Today I took my daughter Veronica to see the doctor. She complained of dizziness, blurred vision, headaches, etc. Turned out she had sinusitis, and now she is doing much better. But what I want to talk about here for a moment of your time is something that emerged from our polite chit-chat with the physician, Dr. Donna Capps.
Veronica mentioned something her English teacher had said, and Dr. Capps asked her who her English teacher was. Veronica named her, and the doctor noted that she had had the same English teacher in the same school. Of course, this meant that the good doctor was native to either Smithfield or Selma. I then had to ask: "Why donít you have a Johnston County accent?" Now donít ask me to describe the unique accent of the county. It has its individual features like any other. I wonít even say I know it when I hear it. But I did know she didnít have one.
Her answer was not particularly mysterious: she had studied and lived away from the area, and she tended to adapt unconsciously to her linguistic surroundings. She guessed that in a year or so, she would have recovered her native accent. I am a native Mississippian, but I moved to New Jersey when I was only ten years old, and it did not take me long to lose that accent. I never quite picked up the "Joisey" accent. I guess New Jersey and Mississippi cancel each other out, and thatís probably not a bad thing. Now itís too late for me to change my accent.
What struck me about the doctorís answer was simply the fact that she had come back home to the small town where she had grown up. She could have taken her M.D. degree and no doubt gone to some city with a faster pace, with more to see and do. So many young people do leave our Eastern North Carolina small towns that some of them threaten to become ghost towns before too many more years. (Hence the need for our towns to provide attractions for youth, but thatís another story for another time.)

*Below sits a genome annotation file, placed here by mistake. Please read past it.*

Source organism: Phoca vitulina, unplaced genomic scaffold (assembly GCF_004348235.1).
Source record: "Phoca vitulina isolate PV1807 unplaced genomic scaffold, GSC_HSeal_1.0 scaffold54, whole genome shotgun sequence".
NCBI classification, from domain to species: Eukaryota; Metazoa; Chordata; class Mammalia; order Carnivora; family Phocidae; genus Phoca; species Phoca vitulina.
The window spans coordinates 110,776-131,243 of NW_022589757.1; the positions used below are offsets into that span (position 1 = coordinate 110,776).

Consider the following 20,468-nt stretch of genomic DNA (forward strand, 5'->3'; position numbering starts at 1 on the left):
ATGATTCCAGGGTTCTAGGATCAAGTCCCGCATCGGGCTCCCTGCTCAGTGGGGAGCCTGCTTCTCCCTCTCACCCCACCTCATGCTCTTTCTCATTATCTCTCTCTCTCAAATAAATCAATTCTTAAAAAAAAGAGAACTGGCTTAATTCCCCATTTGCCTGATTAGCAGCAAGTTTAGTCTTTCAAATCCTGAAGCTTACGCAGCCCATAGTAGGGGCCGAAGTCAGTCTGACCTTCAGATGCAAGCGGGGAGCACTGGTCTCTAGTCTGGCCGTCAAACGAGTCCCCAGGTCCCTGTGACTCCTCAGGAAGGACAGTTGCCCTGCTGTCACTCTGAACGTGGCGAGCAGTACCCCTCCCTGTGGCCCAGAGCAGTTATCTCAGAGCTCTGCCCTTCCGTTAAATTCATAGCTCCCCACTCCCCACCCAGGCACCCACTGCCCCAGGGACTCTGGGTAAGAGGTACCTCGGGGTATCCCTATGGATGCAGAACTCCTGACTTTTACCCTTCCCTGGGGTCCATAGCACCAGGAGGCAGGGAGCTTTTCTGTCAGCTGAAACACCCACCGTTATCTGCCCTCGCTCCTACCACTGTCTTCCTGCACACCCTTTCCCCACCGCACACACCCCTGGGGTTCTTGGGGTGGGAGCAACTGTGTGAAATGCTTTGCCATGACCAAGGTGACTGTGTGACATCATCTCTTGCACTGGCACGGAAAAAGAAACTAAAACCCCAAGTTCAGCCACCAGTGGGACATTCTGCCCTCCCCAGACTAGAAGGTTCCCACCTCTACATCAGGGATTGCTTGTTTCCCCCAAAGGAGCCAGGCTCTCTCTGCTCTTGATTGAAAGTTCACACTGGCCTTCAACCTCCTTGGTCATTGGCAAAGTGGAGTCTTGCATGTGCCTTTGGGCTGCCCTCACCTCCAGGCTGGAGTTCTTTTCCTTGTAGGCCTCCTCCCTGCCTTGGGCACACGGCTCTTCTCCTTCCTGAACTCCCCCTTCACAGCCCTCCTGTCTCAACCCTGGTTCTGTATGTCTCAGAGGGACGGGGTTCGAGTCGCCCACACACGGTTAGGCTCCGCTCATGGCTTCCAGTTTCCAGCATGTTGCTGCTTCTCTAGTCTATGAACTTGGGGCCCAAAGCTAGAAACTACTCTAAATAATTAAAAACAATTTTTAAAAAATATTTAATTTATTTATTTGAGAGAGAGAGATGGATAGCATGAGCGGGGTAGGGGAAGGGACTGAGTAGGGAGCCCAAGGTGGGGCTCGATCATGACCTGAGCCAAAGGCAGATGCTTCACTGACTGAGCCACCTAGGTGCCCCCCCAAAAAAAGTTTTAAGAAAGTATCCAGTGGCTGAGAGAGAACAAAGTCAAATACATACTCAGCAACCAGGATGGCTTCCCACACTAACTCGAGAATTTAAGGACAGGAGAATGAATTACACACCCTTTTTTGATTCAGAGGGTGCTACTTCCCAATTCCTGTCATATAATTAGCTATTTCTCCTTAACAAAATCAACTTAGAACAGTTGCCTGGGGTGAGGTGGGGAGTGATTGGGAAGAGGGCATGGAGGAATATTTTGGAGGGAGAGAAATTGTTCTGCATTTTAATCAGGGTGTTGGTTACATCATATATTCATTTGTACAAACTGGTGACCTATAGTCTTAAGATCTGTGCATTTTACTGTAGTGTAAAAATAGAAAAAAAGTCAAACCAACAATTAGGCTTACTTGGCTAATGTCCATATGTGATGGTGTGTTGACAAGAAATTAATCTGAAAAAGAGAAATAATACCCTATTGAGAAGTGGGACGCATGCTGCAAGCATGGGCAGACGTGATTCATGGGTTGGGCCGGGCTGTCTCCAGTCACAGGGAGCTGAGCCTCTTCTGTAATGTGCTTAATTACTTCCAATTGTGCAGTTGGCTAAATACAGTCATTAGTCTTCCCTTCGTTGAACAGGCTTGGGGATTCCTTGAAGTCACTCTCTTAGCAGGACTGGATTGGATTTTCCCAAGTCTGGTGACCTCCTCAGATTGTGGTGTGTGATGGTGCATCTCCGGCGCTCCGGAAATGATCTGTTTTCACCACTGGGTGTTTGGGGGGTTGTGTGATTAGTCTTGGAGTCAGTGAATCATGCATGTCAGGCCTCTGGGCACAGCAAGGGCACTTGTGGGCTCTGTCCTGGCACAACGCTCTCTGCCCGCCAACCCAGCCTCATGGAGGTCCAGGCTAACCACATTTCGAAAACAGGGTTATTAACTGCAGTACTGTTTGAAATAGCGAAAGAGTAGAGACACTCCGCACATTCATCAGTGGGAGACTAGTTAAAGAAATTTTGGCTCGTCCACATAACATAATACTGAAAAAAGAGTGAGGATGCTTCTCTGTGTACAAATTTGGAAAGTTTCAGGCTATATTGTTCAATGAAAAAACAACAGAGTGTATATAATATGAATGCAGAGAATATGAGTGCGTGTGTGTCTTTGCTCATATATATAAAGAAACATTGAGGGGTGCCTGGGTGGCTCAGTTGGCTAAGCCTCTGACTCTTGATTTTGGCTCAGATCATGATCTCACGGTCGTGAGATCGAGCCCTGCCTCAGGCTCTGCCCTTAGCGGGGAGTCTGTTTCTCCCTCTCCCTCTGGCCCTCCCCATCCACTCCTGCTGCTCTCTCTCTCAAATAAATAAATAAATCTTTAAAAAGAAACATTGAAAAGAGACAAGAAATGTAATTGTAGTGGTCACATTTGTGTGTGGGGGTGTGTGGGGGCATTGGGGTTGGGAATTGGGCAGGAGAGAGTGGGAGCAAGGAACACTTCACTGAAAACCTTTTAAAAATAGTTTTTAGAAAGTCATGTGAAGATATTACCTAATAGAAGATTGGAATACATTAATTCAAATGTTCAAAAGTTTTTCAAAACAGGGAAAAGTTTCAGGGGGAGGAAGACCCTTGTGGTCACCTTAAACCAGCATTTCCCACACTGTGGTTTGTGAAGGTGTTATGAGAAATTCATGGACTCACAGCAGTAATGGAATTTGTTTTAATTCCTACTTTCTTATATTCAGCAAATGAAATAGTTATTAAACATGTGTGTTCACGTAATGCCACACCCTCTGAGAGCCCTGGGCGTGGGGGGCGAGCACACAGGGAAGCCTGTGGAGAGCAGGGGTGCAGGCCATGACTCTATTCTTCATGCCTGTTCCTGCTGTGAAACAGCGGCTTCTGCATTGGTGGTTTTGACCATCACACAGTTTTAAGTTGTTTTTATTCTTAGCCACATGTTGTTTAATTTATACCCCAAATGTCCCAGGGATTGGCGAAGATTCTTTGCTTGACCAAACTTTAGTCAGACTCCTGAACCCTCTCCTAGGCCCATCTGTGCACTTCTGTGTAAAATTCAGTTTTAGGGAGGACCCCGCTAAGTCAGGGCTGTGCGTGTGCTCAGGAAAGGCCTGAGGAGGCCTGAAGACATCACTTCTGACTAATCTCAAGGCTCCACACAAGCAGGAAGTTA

The doctor is to be commended for investing her life in the place where her roots were. Nor do I mean to imply that it was a sacrifice to do so. My children itch to go elsewhere, somewhere more exciting, and I canít blame them. But I have been to places that are more exciting, and I conclude, here at age fifty, that "exciting" is not necessarily the kind of place you want to live day in and day out. I love the depiction of the life-cycle in a pair of Rushís songs on their 1982 Signals album, "The Analog Kid" and "Digital Man." In the first, a small-town boy daydreams about an exciting life amid the bright lights of the big city. In the second, a city-dwelling yuppie bemoans the fact that he has been caught up in the rat race and wishes he could return to the simplicity of his youth. There is an irony here, but little to regret: he would have been cheated if he had not tried both paths.
Eventually you learn the lesson George Bailey learned in the movie Itís a Wonderful Life: the worth and love of life depend far more on what you bring to your town and your family and friends than on shifting and changing momentary thrills. Maybe Dr. Capps has learned that wisdom early. It is not a bad bit of medicine to pass on to her patients.